Recently, Simonson co-wrote and directed the play Worksong: Three Views of Frank Lloyd Wright. The play uses a combination of fact and fiction to explore the famous architect's life. Simonson says that he chose to write a play about Wright instead of making a documentary because, in addition to the fact that the architect is no longer alive, "Frank Lloyd Wright, I think, works as a prospect for a fiction narrative because everyone knows him. You can get a biography, you can get the [Ken Burns] documentary, you can read all about him, but no one's expressed that in an artistic or a fictional way. Something like Ladysmith Black Mambazo, they're right there. There's not that much interest in their lives as fictional accounts."

Acting Lessons

Actress LisaGay Hamilton chose to document the life of African-American actress Beah Richards prior to her passing in 2001, rather than tell the story of her life through a narrative play or a biopic. "The power of a nonfictional piece is that it's the real deal," Hamilton maintains. "In this instance, it was about preserving who Beah was while she was on this planet before she was going to die."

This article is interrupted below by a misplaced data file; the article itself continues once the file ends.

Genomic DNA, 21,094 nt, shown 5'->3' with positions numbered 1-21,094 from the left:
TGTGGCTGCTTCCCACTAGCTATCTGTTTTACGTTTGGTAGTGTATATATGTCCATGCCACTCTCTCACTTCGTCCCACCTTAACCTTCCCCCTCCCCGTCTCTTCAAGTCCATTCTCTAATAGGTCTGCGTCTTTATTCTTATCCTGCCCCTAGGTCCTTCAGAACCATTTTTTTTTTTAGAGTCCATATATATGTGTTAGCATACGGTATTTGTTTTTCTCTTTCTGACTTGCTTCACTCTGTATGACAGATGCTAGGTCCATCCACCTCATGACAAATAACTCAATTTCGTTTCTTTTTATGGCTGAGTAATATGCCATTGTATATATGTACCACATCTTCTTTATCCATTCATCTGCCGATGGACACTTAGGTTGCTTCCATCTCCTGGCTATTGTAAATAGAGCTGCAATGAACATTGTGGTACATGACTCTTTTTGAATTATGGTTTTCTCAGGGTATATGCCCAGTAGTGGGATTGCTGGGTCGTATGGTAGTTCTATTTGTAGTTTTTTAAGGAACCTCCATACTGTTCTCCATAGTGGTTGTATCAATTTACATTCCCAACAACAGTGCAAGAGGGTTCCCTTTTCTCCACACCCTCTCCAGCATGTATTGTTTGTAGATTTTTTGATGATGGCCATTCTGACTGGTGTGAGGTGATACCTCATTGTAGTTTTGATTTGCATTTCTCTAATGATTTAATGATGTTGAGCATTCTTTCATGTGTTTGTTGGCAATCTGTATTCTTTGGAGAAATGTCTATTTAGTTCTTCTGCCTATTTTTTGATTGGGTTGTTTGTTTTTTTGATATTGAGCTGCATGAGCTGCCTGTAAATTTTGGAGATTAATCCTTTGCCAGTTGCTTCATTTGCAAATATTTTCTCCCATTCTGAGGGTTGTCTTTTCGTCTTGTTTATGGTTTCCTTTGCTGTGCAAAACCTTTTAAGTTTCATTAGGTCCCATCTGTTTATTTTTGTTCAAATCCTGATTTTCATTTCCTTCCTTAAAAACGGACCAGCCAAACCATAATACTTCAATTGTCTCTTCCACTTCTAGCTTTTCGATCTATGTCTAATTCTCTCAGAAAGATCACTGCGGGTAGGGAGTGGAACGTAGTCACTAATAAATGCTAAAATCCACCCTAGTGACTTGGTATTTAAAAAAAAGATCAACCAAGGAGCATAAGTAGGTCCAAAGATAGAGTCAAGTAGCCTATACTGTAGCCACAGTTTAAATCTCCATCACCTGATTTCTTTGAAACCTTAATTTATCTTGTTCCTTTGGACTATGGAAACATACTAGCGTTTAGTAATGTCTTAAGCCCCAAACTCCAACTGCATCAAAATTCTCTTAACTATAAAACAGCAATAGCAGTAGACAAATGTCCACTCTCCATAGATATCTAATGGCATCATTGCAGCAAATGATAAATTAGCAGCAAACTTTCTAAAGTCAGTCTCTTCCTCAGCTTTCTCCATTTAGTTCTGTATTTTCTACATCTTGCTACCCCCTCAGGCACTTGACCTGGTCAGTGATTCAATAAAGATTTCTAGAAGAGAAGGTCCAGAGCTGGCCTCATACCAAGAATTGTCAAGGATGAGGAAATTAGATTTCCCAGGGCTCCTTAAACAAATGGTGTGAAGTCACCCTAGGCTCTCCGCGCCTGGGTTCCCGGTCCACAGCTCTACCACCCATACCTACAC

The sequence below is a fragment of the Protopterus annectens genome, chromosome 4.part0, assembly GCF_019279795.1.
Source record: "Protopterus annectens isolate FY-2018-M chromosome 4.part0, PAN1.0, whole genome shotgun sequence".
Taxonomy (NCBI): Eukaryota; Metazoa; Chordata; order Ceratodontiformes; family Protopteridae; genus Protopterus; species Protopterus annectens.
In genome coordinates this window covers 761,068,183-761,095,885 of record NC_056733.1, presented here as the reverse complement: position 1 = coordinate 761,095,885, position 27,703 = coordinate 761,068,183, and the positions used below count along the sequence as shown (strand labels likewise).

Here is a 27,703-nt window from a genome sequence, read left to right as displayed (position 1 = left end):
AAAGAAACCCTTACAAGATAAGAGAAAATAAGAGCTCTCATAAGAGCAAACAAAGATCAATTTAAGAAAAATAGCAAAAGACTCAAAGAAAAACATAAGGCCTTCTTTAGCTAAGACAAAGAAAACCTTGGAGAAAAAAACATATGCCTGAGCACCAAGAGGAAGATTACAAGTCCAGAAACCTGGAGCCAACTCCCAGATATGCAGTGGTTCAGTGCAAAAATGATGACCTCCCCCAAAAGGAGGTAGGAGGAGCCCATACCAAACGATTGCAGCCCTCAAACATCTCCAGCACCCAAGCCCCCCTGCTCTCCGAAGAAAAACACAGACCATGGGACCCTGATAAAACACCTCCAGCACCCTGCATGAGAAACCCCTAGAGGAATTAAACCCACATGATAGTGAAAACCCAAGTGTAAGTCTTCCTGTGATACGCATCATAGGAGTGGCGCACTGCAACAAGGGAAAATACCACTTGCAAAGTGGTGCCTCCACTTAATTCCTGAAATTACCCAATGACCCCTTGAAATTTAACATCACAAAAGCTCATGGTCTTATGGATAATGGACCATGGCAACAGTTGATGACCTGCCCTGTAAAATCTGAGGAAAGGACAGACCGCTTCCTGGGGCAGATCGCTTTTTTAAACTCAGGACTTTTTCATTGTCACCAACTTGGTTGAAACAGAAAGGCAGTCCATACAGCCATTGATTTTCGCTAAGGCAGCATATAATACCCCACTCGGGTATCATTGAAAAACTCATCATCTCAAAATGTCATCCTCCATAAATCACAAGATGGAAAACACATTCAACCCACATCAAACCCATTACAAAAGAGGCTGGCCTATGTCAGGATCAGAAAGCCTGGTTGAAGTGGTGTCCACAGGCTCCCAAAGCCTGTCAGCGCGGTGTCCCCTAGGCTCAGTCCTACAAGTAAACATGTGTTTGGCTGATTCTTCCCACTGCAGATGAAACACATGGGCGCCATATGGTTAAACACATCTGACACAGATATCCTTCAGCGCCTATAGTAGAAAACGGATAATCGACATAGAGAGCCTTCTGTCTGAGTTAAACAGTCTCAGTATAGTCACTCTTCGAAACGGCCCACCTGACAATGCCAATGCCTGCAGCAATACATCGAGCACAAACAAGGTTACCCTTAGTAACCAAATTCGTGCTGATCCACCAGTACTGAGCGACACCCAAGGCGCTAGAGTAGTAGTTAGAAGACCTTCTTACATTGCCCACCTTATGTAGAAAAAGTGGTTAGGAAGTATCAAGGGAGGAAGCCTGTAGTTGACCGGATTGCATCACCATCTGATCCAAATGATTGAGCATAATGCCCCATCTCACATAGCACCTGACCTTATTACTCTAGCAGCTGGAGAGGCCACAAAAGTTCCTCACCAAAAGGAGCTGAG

Hamilton, who trained at Julliard and was a regular on David E. Kelley's The Practice, became close with Richards after the two worked together in the Jonathan Demme film Beloved. While making the documentary, Hamilton developed an acute sensitivity in relation to accurately representing Richards on screen, a sensitivity that has found its way back into her acting. "It has had an impact...on my interest in fictional pieces to the extent that even if they're not my words, I still want them to be truthful and I want my performance to be truthful, even though it's imaginary, to a certain extent."

Filmmaker/actor Hank Rogerson, currently at work on the documentary Shakespeare Behind Bars, a chronicle of a Shakespeare program in a Kentucky prison, also found a connection between his work on stage and his work behind the camera. "The two really do feed each other and interplay and work well with each other," he notes. He has found his improv background particularly helpful when making documentaries. "There's spontaneity in improv, there's spontaneity in acting because you never know what the other actor is going to give you just have to be willing to adapt and go with the flow and let go." Similarly, explains Rogerson, as a documentary filmmaker, life is occurring in front of you and you must be able to employ that same spontaneity and follow your impulses. The ability to be in the moment has been integral to his work.